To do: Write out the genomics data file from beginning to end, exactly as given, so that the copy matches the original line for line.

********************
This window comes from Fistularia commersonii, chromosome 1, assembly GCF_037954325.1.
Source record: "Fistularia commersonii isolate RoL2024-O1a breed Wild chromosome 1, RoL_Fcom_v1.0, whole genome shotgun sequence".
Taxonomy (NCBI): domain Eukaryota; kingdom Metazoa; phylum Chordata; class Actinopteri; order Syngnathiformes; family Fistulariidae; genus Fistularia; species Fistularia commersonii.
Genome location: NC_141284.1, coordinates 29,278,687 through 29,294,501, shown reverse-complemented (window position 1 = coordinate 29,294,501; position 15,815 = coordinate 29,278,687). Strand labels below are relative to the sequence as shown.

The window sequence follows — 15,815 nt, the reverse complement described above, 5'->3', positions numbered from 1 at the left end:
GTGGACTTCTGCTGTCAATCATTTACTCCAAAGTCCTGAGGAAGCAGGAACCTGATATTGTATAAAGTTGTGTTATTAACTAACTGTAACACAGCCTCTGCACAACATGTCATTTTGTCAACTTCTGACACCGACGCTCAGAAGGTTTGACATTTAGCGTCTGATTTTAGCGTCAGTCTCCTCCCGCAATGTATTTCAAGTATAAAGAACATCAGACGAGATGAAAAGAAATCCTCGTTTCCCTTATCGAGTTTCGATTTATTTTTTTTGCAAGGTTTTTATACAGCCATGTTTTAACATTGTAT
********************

This window comes from Fistularia commersonii, chromosome 1, assembly GCF_037954325.1.
Source record: "Fistularia commersonii isolate RoL2024-O1a breed Wild chromosome 1, RoL_Fcom_v1.0, whole genome shotgun sequence".
Taxonomy (NCBI): domain Eukaryota; kingdom Metazoa; phylum Chordata; class Actinopteri; order Syngnathiformes; family Fistulariidae; genus Fistularia; species Fistularia commersonii.
Genome location: NC_141284.1, coordinates 29,278,687 through 29,294,501, shown reverse-complemented (window position 1 = coordinate 29,294,501; position 15,815 = coordinate 29,278,687). Strand labels below are relative to the sequence as shown.

The window sequence follows — 15,815 nt, the reverse complement described above, 5'->3', positions numbered from 1 at the left end:
GTGGACTTCTGCTGTCAATCATTTACTCCAAAGTCCTGAGGAAGCAGGAACCTGATATTGTATAAAGTTGTGTTATTAACTAACTGTAACACAGCCTCTGCACAACATGTCATTTTGTCAACTTCTGACACCGACGCTCAGAAGGTTTGACATTTAGCGTCTGATTTTAGCGTCAGTCTCCTCCCGCAATGTATTTCAAGTATAAAGAACATCAGACGAGATGAAAAGAAATCCTCGTTTCCCTTATCGAGTTTCGATTTATTTTTTTTGCAAGGTTTTTATACAGCCATGTTTTAACATTGTAT